First course: long approach down to the box at A, up the oxer, down the single diagonal, up the outside, down the quarter line. Super straightforward. Lots of single, unrelated distances which is really where Frankie and I shine. I’ll sometimes push through the distance to the base, but we can pretty consistently see the spot from a long approach. It’s those darn lines that I have trouble with- do I ask him to package more? Open up? One then the other- no definitely not that. We also experimented with taking the inside turn (turning before E and C) to come to A, which was plenty of room to maneuver.

And then we got fun! Coming off the left lead to rollback over A, immediately turn right and rollback over the oxer at B, up the quarter line, down C to F in a broken four, up the outside at D.

That S-turn to start actually went surprisingly well. I don’t know why I’m surprised- my horse is pretty darn good at his job- but it was pleasant. Not particularly pretty, but serviceable. The quarter line to the bending four was where we had to go back and try again. The quarter line was a forward three away from home and came up nicely every time. But then I had to rock him back and get in close to the red vertical because the broken four was TIGHT. We had another smaller horse do it in 3. Trainer and I decided that we needed to school the add though, because Francis jumps much better and more cleanly from that tighter spot.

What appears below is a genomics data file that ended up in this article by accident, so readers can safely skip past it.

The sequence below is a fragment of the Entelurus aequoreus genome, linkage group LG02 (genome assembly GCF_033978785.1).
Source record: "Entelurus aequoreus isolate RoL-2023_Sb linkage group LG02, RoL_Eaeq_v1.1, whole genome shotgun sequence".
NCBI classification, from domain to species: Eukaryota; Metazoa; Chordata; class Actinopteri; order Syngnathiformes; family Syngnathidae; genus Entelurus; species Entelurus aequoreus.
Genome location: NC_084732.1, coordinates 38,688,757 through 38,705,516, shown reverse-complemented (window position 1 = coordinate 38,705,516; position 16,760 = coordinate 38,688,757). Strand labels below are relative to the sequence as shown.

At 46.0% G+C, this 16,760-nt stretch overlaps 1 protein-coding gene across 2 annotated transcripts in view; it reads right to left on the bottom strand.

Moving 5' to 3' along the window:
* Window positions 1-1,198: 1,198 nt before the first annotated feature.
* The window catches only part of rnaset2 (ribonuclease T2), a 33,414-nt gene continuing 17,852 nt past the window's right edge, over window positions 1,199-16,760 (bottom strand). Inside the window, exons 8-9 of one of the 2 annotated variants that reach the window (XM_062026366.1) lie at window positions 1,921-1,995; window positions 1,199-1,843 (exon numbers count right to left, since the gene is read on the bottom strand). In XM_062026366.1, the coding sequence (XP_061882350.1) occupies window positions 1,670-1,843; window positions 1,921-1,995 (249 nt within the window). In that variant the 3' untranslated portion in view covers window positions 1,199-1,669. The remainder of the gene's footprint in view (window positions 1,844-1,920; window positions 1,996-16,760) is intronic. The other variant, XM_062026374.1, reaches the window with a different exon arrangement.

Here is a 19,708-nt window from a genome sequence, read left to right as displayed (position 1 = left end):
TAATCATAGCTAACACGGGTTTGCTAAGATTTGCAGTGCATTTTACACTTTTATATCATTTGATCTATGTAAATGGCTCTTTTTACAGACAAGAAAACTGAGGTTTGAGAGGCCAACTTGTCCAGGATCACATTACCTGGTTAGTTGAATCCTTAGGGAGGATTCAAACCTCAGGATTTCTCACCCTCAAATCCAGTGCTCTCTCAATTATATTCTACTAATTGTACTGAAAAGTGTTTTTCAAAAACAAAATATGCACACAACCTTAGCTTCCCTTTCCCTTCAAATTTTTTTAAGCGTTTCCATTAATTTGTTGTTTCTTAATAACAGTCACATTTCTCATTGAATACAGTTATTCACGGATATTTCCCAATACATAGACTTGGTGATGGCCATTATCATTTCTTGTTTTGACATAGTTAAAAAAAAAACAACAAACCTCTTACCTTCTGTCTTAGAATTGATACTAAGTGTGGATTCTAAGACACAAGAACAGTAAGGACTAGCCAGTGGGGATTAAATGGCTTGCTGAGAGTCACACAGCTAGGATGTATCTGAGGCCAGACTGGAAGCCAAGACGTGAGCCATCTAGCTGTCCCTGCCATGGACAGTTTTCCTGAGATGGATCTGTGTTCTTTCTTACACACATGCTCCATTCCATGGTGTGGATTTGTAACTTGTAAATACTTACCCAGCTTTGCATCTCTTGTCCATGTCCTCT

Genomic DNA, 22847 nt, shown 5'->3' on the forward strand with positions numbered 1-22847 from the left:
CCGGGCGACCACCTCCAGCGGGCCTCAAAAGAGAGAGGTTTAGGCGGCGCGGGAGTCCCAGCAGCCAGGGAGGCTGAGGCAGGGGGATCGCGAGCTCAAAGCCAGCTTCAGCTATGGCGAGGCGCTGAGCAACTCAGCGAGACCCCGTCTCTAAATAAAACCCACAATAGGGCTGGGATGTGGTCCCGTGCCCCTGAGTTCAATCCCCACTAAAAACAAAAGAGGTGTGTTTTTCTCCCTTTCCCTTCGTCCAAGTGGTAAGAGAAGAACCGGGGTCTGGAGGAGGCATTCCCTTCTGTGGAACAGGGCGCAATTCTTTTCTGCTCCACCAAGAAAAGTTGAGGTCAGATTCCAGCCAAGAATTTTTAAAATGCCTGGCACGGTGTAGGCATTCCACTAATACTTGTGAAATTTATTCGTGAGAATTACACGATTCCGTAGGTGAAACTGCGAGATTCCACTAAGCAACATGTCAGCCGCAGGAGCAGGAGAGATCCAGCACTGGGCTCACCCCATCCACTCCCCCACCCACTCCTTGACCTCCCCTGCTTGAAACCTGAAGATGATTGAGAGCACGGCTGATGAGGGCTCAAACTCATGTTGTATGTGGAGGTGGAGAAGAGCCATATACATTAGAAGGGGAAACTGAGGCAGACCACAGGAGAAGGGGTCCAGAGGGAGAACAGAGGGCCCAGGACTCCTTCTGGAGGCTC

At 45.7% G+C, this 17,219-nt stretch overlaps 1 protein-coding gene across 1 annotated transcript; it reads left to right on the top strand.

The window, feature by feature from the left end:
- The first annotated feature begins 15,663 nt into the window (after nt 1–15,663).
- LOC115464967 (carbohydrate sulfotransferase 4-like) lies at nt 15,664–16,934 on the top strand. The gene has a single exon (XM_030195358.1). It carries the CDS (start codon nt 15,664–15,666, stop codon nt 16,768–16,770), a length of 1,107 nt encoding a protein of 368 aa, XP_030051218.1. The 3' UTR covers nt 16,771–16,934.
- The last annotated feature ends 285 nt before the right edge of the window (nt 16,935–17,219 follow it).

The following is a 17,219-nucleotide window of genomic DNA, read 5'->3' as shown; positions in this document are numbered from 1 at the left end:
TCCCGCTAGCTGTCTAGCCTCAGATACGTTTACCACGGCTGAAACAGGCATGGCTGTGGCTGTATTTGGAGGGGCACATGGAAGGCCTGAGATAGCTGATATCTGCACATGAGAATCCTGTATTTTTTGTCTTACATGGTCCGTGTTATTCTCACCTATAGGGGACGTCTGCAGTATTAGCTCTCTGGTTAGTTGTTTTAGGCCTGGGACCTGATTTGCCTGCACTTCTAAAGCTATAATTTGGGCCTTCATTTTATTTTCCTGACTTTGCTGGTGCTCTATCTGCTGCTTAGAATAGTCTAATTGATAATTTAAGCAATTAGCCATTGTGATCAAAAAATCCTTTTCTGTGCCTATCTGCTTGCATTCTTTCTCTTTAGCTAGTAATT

This took a couple times through to really correct. I needed to land off the red and IMMEDIATELY sit deep and package that stride. A.k.a. I really needed to use that auto-release so I could land with a feel on his mouth. The last time through felt really good- I was able to leg him up to the base of the out instead of holding all the way through.

The single vertical on the outside was fine. Because singles are my jam.